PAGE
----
The mad side of skiing

The hot pursuit for a little powder

The mad side of skiing
Montana's Beartooth Plateau, where the author found enough snow one June for a couple of turns on his skis.

We've officially entered the most agonizing season of the year. The first groans of chair lifts across the region are, at best, still weeks away. Fall seems to stretch on immeasurably. Yet early snows have enticed a few tenacious individuals upward into the mountains. Among these is a friend of mine who, in mid-October, posted several photos via social media of an alpine foray that marked his 13th year of skiing at least one day a month.

I chuckled when I saw the post. It's an admirable quest, sure, but the kind reserved for a select group of die-hards who refuse to subscribe to the seasonlist mentality the rest of us have resigned ourselves to. The more I thought about it, though, the more I realized the extent of my own snow madness. Several years ago I dropped off the edge of Montana's Beartooth Plateau in June and hitchhiked back to my car, crowding into the cab of a local's pickup alongside his dog. I've carried skis and boots up 3 miles of trail in the high July heat just to shred a small snowfield on the Rocky Mountain Front. Once, I even took an overnight bus from Scotland to southern France purely for the sake of making a few turns that season.

The simple act of strapping boards to feet and sliding down snow is already a ridiculous enough concept to many. Add to that the element of hiking or biking or braving the types of conditions that necessitate avalanche beacons and shovels and you've lost the bulk of the casual skiing and snowboarding community as well. Trekking off Glacier National Park's Going-to-the-Sun Road to ride snowfields in September is the stuff of big-budget ski films, not everyday life. What drives this insanity? Is it the symptom of some as-yet-undiagnosed hereditary condition? Or the manifestation perhaps of a bizarre form of elevation sickness?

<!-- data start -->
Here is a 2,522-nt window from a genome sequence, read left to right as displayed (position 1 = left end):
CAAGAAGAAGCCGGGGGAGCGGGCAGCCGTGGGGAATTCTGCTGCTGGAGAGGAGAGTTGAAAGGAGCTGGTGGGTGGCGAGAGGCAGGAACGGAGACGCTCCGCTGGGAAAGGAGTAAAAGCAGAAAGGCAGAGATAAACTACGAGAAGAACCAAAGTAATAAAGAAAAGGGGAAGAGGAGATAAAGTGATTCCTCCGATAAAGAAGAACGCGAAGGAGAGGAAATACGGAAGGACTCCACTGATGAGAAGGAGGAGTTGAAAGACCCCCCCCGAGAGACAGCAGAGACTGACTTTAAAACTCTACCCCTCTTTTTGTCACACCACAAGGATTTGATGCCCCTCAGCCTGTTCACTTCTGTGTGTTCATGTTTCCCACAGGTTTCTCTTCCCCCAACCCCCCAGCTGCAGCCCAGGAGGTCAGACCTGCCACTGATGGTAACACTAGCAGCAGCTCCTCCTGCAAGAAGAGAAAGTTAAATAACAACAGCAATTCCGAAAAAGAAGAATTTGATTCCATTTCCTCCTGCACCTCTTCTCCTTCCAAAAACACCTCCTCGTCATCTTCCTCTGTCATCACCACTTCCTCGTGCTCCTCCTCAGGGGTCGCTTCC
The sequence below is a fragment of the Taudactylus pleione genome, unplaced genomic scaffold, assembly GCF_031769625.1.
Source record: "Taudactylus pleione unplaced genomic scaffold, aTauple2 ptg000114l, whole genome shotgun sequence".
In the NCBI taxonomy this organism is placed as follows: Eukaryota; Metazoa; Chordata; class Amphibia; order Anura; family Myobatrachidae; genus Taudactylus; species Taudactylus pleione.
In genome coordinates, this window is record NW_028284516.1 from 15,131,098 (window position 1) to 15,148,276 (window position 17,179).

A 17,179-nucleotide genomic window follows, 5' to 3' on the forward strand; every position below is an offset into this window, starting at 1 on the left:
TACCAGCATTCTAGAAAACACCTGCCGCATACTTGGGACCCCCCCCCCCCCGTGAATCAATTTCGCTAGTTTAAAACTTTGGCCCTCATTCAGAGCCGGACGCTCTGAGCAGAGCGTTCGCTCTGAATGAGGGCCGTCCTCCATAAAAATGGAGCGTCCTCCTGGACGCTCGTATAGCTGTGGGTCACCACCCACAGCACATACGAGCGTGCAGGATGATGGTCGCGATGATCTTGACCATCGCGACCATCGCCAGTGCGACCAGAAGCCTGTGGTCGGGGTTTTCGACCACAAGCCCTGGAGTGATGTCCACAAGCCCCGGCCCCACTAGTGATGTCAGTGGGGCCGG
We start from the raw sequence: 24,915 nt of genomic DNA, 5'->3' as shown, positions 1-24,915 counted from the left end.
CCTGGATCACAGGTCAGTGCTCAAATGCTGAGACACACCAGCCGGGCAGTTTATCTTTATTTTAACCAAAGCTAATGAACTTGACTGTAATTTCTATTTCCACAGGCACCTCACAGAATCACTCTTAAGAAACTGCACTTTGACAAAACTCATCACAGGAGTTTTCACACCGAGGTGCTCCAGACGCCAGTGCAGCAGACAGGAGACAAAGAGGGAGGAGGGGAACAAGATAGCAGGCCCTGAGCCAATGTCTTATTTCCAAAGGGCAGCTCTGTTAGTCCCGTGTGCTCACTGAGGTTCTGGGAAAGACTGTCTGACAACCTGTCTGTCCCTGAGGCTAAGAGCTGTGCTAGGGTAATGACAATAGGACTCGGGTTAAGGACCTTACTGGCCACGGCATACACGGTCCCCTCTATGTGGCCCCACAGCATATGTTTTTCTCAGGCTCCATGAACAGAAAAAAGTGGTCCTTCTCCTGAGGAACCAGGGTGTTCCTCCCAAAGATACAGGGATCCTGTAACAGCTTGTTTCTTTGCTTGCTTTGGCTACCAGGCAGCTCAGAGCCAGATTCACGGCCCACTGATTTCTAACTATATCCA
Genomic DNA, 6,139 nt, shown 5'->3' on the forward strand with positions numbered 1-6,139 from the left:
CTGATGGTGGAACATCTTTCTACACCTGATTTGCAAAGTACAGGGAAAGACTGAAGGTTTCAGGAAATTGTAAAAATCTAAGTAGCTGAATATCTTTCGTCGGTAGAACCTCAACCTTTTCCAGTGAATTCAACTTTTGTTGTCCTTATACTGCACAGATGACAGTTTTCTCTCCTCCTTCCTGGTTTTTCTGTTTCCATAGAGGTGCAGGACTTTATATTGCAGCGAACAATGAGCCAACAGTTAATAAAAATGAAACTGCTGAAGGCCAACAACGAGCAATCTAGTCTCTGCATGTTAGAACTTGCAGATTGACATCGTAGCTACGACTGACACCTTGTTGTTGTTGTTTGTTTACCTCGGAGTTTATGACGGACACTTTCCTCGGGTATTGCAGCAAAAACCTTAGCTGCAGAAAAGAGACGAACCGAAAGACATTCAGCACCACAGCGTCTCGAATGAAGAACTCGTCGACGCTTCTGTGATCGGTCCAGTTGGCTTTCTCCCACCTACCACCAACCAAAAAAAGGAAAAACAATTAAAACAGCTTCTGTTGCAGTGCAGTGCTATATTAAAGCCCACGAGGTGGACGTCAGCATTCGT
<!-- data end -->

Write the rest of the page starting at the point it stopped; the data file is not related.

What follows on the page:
The real answer to that question is never more clear than in late fall, when anticipation reaches its peak and even last season's newcomers are ready for action. It's the thrill of the hunt. The testing of personal boundaries. The sense of awe that washes over us as we look up, out of breath from the climb or the last descent, and see before us an endless range of mountains counting time in units we can't fathom. Winter makes those experiences more convenient, with its T-bars and gondolas and high-speed quads. But as the die-hards can attest, that buzz is always there, waiting. So the real question is, why aren't more people insane? ♦

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